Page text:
In Michigan, where the winters are cold, dark and seemingly endless, a good coffee shop can turn some right serious coin. The key to the success at Mighty Good Coffee was thought to be its baristas, the experts who roast the beans with uncanny accuracy in the college town of Ann Arbor, where the University of Michigan is located, and free thought is said to thrive.
Some time ago a female server felt she was being discriminated against, and while her case settled out of court, the emboldened baristas decided to “take a stand” for American workers. They formed a labor union and, by golly, it was just sanctioned in an effort to empower the American workers’ voice to coffee-shop management.
As the United Auto Workers union huddled with the National Labor Relations Board yesterday in a further effort to unionize Chattanooga’s Volkswagen Assembly plant, the front office at Mighty Good Coffee in Ann Arbor chopped the very legs off the baristas and their stand for the worker. A terse notice was delivered to its four coffee shops yesterday that read, “This is to inform you Mighty Good Coffee will close all of its locations,” and barista Mandy Gallegos doesn’t quite get why it just happened: “We walk away with no job and no contract,” he told a television reporter in a shaky voice as he wonders what just happened.
What ‘really’ happened is the guys who own Mighty Good Coffee weren’t going to get pushed around by some kids who just made fools of themselves. Meanwhile, the scandalous UAW is jockeying for an election date at Chattanooga’s Volkswagen plant. From where I sit the UAW doesn’t stand a chance.
In 2014 a determined UAW effort to unionize the VW plants was shy by less than 100 votes. Since then, VW and the UAW have gone in markedly different directions. The VW plant has doubled in size, increased employee pay, added a new line, and better benefits. The UAW, now being continually outed as a cesspool of scofflaws, lost 35,000 members in 2018 alone. What else do you need to know?
An ongoing Federal investigation has already netted eight in a multi-million conspiracy and just last Friday, a Michigan district judge identified the UAW as a “co-conspirator” in the growing scandal. That label leaves no room to doubt the highest UAW leadership is indeed party to this conspiracy so where is the Department of Justice? The United States slammed Volkswagen for billions when its faulty diesels were discovered – not the individuals who knitted the ruse – so why charge only individuals at UAW when – make no mistake about it -- the union itself is the real monster?
Gary Casteel, who led the UAW assault on VW in 2014, has abruptly departed as the UAW secretary-treasurer. There is mounting speculation he may be in search of a “good field position” as the government investigation widens. Seriously, insiders say other high-ranking UAW officials, as well as Ford and Chevrolet leadership, may also be involved.
President Trump has publicly said the UAW leadership is “dishonest” and that he does not “like to meet with those guys.” The president asserts the UAW dues “are too high” and is among a small army of critics who blame the union greed as the overwhelming reason GM’s Lordstown plant has closed after 50 years, stranding nearly 2,000 people who now have no jobs.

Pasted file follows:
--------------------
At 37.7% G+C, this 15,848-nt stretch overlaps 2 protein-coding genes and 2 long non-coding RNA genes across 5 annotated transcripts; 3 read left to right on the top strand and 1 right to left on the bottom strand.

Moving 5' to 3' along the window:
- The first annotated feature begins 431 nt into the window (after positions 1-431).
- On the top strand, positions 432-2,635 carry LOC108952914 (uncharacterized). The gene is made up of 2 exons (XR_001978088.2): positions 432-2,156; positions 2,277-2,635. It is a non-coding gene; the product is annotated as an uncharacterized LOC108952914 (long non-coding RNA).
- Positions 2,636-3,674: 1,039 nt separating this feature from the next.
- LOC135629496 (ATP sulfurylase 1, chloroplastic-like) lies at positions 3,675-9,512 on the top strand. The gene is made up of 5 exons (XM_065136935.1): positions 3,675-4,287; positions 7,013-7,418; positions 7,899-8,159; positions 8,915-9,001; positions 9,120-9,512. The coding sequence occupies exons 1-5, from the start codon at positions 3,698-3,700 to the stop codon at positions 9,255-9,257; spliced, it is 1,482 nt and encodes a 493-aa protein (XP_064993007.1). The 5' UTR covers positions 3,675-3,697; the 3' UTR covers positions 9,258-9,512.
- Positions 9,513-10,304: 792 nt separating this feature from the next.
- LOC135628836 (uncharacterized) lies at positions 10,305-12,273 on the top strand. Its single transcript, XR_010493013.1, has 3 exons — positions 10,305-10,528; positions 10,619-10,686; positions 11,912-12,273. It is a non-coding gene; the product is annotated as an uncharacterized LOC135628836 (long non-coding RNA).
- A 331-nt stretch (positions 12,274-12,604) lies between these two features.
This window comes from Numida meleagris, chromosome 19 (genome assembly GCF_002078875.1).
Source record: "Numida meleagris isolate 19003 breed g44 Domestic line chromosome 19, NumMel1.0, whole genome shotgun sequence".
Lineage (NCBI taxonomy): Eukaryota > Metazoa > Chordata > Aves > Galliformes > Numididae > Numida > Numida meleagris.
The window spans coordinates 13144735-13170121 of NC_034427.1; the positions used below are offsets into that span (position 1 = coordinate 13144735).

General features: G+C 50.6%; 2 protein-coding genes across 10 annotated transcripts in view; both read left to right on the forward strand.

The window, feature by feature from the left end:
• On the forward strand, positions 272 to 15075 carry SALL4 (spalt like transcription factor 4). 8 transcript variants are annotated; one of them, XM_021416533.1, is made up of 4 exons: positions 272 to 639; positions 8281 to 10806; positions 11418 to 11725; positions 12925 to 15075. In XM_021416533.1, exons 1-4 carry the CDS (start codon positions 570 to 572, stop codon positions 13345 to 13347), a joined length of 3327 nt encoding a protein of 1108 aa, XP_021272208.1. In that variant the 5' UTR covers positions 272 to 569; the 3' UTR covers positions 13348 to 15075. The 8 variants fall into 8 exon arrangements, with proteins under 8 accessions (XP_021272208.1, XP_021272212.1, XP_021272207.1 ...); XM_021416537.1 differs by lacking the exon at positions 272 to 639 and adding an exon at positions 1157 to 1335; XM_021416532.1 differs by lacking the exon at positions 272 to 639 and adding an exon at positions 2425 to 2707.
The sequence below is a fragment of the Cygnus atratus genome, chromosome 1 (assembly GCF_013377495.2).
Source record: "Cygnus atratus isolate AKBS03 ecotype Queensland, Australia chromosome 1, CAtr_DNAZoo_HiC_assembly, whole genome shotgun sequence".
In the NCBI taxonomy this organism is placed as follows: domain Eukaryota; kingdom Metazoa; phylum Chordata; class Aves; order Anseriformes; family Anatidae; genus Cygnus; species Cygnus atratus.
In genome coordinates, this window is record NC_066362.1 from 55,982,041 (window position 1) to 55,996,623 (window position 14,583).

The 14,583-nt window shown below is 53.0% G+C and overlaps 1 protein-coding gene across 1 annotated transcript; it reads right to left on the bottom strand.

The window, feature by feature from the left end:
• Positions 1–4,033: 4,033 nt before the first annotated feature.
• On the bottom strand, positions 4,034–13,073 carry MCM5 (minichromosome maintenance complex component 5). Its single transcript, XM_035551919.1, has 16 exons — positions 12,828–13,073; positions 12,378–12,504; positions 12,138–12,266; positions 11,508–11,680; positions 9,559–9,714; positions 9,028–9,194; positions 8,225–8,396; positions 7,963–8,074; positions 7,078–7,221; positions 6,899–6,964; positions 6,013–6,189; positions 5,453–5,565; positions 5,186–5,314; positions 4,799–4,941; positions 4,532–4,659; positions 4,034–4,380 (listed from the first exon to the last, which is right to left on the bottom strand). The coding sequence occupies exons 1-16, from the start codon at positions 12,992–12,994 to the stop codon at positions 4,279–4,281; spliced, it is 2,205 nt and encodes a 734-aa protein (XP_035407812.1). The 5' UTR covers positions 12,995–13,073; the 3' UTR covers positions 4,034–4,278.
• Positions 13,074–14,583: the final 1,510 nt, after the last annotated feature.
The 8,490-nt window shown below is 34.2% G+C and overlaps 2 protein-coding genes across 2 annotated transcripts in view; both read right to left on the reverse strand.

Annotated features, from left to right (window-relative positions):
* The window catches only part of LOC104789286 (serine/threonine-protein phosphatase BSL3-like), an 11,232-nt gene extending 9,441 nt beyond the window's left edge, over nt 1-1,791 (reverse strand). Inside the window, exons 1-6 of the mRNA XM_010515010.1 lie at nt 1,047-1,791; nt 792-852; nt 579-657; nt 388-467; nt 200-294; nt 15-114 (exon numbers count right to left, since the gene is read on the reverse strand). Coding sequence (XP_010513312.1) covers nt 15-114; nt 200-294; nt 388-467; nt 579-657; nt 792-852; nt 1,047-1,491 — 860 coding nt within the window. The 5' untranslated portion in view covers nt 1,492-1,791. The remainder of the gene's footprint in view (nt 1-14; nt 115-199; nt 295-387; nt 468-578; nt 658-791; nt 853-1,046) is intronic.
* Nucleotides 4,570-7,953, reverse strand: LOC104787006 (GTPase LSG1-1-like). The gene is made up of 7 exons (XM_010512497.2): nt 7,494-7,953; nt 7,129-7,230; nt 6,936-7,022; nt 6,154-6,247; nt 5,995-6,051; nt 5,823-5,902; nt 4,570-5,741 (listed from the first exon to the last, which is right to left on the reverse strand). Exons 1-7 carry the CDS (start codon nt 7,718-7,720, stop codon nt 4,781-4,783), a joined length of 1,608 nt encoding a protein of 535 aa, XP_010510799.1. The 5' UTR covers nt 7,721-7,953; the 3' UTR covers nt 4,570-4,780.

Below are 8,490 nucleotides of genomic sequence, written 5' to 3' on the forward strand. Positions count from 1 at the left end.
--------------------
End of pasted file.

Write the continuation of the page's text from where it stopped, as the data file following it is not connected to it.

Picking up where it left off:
A well-done website on the UAW “Culture of Corruption” can be found on www.uawinvestigation.com and full-page ads appeared in the Chattanooga Times Free Press and both Detroit newspapers on Wednesday. The facts are unsettling and the majority of Chattanoogans, by a 2-to-1 margin in one poll, are stymied by the news 30 percent of full-time VW workers want a UAW vote.
Worse, there is little the union could do that VW hasn’t already done, but with over 700,000 on its pension rolls, the UAW is desperate for a new income source after being repeatedly shunned by every other manufacturing plant in the South.
A friend shared what a union card actually costs the holder:
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Here's how it works: UAW dues are currently 2.5 hours of gross pay per month. So, let’s assume a new UAW member is being paid $20/hour and will normally work a 160-hour month.
Dividing 2.5 by 160 equals 1.5625 percent which doesn't sound like much but it is taken off the gross wages on the first pay of the new month.
A worker making $20 per hour makes $3,200 per month or $800 per week. His monthly dues are $31.25 per month. If you assume weekly pay periods, $800 is reduced by taxes and then $31.25 is subtracted out. $31.25 x 12 is $375 per year... enough to start a vacation or buy something useful.
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What in heaven’s name could induce anyone to pay $31.25 every month for little, if any, representation? On the other hand, we know the union paid $218,000 in legal fees for former UAW Vice President Norwood Jewell before he copped a plea. And to add insult to injury, on Tuesday he resigned his political post as a national committee member for the Michigan Democratic Party.